Cllr Ball: Again, I think that we need some national guidelines around training and management practices, from a national level, which would go across the country. Then, the opportunity for local factors to be put into that from a local authority point of view would only help. It is around managing the expectation, particularly in management of the property and its condition, private sector decent homes and also letting the tenants be aware of their rights and what they should expect as well.

Q654 John Pugh: Can I ask the councillors first about the business of shortterm tenancies? You tend to think that people want longer tenancies-you can understand some of the motives behind that-but a lot of shortterm tenancies just get rolled over time and time again. Where is the evidence that people want a different system or more people want longterm tenancies?

Cllr Hayward: It depends on where you are in your life stage, does it not? If you are at university for three years and perhaps want to try three different locations in London, including a halls of residence, you might want a shortterm tenancy. If you have kids and cannot afford to get on the housing ladder, you want a bit more security of tenure and to know that you are not going to have to hike your kids out of school and halfway across town.

Q655 John Pugh: Do you get representations about that?

Cllr Hayward: Yes, we do.

Cllr Ball: There does not seem to be anything between, at the moment, secured social tenancies and sixmonth assured tenancies. Absolutely, we need some churn and the ability for people to move about, but we also have families in this accommodation who have children at school. They want some certainty where possible. Again, perhaps going back to the first question, the view is that some tenants are concerned about raising issues, if they have them, with their landlord, because of the security of their tenure.

Q656 John Pugh: Have you done any number crunching on this? You must know what addresses children give at primary schools: you can track whether these changes over the course of their school career. Do you have any hard data?

Cllr Hayward: We are seeing quite a lot of turbulence, as a result of the housing benefit changes, in our private rented sector at the moment. People are moving from the south of the borough where it is more expensive to the north and northwest of the borough.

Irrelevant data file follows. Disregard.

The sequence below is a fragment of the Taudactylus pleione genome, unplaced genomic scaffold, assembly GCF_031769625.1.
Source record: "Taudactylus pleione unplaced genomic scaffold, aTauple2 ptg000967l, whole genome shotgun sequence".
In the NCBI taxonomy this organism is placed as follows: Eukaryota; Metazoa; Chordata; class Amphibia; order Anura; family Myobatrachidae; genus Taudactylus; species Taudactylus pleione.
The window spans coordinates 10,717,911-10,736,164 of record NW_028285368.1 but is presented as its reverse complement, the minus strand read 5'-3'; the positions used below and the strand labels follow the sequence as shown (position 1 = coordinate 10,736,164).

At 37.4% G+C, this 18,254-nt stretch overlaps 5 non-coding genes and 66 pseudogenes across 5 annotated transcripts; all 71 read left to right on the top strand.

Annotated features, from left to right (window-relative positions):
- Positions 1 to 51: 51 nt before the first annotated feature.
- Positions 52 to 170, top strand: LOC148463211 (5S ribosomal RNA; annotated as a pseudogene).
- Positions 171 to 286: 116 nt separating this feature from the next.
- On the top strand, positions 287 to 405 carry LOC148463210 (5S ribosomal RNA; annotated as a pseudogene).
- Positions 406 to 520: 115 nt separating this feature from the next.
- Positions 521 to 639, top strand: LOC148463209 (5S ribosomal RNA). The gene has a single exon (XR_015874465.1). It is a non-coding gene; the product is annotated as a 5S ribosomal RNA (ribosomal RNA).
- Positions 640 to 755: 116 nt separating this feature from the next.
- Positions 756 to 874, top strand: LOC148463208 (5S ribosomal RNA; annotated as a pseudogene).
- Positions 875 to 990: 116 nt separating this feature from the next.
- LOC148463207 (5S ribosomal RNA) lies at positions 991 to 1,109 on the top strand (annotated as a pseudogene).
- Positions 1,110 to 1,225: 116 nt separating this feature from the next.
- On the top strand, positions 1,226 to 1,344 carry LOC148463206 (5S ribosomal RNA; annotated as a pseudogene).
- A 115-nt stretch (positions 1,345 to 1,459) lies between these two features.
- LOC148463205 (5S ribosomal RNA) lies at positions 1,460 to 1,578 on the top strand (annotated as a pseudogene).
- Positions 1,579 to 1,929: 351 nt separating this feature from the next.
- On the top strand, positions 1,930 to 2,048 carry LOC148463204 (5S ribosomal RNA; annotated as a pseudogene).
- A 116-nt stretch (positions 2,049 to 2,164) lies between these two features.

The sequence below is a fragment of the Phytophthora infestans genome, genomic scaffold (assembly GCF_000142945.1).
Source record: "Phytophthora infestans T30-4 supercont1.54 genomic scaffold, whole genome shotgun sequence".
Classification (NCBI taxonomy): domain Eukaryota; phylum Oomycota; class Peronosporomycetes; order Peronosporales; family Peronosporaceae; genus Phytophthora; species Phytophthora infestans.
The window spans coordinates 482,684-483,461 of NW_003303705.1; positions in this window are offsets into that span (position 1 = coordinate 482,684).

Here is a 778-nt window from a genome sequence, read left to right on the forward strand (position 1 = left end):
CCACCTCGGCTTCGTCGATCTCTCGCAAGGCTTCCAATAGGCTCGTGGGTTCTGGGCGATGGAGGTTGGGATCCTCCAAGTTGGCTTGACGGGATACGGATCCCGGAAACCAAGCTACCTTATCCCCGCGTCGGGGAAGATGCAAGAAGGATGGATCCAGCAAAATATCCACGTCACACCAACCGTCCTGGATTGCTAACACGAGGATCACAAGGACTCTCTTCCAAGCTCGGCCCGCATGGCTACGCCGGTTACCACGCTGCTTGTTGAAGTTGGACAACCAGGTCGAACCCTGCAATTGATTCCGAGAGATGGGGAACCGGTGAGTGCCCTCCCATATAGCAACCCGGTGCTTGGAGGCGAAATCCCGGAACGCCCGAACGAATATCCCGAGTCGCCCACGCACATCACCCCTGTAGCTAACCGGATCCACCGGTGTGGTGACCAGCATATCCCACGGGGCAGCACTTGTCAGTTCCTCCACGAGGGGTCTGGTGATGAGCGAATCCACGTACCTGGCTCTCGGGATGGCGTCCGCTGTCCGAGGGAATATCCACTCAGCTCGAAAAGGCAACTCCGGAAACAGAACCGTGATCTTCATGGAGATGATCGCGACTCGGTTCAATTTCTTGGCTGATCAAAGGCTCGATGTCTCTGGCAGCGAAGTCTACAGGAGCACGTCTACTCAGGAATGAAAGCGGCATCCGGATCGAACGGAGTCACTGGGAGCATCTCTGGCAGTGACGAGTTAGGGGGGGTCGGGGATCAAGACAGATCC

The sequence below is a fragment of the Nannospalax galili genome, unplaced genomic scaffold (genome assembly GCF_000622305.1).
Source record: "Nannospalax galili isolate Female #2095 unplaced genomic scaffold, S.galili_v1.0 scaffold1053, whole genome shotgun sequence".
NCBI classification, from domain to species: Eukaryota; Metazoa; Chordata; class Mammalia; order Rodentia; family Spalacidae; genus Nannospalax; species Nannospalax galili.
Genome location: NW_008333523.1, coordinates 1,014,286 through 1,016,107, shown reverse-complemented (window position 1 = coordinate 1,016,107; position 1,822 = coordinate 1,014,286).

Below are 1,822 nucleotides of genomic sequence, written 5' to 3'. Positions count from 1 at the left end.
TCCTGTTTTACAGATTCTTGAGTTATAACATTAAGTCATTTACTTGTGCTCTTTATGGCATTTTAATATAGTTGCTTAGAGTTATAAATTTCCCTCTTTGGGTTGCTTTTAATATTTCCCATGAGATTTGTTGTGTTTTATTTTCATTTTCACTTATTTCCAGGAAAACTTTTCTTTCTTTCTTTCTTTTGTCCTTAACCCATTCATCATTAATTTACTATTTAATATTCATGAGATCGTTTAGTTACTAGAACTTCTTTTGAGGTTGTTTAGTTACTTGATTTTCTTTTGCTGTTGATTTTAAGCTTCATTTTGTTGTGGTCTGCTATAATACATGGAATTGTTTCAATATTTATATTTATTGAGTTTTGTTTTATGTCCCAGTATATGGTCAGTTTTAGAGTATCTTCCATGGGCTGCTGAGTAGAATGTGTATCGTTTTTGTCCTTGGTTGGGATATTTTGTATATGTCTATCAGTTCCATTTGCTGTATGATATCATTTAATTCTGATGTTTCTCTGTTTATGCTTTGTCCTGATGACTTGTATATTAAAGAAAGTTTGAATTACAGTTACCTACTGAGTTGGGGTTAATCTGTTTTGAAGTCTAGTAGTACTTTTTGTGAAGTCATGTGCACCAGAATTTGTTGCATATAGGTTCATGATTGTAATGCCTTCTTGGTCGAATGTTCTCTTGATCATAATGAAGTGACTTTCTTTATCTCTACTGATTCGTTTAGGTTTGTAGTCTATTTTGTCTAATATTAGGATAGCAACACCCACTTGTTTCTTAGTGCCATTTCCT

Q657 John Pugh: We are not talking specifically about that issue now; we are talking about historical fact. You are suggesting that, as more families have gone into the rented market, their education is being disrupted. Now the school clearly will know whether that is the case, will they not, because at one stage they will get one address from the parents and, at another stage, they will get more information saying that the address has changed? I was just wondering whether you, in the local authority role, have any hard evidence and facts about this churn.

Cllr Hayward: We have the current evidence, which has spurred a particular level of turbulence in the private rented sector. It is causing churn in the private rented sector above and beyond what was there before. Any councillor in Camden will tell you anecdotally that they have had a family in their surgery who is about to be turfed out.

Q658 John Pugh: I accept the anecdotal evidence. What I really asked you is whether you have done any number crunching on change of address at primary school, for example.

Cllr Hayward: Not that I am aware of, but we could probably do it.

John Pugh: It would be helpful.

Cllr Ball: What we can do, perhaps through the District Councils’ Network, is work with the County Councils Network or the education authorities for us, and we will see if we can get some numbers.

Q659 John Pugh: Mr Cotterell, you have this ingenious scheme for tax relief to encourage people to offer longer tenancies.

Harry Cotterell: I am not sure it would be longer tenancies. It is committing the property to being in the rental market. That is the key.

Q660 John Pugh: Can you tell us more about that?

Harry Cotterell: Yes, on two fronts. Firstly, it is inheritance tax at the moment. This is easily illustrated by a landlord who happens to have three properties that are all in the rental market: if he dies he will probably have to sell one of them to pay inheritance tax. That will almost certainly be bought by someone who is going to live in it, so an owneroccupier; it is out of the rental market and supply diminishes again. If there was an inheritance tax relief for rented property, provided that the property remained in the rental market on transfer, then that would keep three properties in the rental market. You could always bring in some way that, if it went out of the rental market but was subsequently sold, then the tax was held over, so it was not actually a tax, but the delay of a tax to bring about a certain use of a property.

Q661 John Pugh: Do you think the net effect would be to encourage landlords to let their properties for longer periods of time?